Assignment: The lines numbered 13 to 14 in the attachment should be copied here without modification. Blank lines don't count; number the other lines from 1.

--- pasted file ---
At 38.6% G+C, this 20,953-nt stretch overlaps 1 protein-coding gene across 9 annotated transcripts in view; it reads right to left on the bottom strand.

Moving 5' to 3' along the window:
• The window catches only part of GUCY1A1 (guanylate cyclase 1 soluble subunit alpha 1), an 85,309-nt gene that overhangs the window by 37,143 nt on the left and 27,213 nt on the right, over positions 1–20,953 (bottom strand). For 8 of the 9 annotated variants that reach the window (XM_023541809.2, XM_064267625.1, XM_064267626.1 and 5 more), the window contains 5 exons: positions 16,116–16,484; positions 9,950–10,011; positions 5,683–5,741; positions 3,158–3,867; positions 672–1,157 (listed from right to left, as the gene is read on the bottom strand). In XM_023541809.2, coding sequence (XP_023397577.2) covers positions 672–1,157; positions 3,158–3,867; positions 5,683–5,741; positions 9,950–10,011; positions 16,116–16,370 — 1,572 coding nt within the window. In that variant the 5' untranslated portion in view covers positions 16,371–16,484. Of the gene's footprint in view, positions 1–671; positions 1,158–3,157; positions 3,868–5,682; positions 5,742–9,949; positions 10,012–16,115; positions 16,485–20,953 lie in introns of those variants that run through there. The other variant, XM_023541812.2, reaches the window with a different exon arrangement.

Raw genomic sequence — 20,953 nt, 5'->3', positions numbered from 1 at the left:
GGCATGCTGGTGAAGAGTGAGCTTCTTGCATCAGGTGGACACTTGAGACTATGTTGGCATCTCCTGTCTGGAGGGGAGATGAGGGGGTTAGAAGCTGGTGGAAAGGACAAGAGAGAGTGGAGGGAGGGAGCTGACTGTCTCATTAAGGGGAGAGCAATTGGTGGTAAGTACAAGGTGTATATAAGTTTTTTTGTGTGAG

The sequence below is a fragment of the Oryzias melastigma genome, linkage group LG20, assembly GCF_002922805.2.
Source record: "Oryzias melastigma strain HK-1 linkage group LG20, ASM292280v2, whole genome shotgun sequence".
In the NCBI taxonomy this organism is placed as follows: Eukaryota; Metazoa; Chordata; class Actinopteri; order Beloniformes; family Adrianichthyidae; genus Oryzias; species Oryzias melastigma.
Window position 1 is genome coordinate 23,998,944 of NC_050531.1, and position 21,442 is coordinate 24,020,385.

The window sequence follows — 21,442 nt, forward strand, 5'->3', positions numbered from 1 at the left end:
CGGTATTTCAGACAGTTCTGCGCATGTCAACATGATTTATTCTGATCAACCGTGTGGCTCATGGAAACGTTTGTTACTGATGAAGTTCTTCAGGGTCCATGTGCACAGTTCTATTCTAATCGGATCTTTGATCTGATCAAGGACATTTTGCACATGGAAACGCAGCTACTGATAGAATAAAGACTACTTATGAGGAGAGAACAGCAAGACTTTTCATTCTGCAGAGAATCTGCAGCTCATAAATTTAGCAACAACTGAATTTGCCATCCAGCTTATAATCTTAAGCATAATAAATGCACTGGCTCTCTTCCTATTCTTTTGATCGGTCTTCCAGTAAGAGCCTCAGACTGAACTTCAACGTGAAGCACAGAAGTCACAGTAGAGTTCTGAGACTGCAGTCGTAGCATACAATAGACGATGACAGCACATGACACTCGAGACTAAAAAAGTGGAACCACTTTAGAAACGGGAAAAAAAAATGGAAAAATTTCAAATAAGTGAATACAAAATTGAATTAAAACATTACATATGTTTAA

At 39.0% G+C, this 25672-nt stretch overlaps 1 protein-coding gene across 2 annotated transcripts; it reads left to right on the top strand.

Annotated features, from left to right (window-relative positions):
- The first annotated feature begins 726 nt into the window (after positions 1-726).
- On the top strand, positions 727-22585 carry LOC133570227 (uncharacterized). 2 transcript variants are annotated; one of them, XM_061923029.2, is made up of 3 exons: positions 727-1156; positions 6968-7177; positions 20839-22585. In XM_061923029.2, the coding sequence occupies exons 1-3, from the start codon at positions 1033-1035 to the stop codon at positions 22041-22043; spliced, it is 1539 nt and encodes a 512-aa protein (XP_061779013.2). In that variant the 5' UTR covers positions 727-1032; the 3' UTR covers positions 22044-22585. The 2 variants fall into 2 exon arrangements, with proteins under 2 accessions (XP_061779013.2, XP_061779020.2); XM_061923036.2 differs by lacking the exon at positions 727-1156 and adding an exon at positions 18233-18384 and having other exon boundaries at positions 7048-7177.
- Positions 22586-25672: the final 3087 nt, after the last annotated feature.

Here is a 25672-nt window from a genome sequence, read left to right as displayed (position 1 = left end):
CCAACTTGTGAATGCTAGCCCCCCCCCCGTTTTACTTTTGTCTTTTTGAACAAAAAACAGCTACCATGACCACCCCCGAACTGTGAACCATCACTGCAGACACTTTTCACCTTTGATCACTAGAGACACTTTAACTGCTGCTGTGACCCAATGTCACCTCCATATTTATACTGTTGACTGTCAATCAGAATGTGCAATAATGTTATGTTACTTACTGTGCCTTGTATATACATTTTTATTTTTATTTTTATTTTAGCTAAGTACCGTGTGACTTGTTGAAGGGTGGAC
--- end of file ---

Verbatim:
Annotated features, from left to right (window-relative positions):
- The first annotated feature begins 726 nt into the window (after positions 1-726).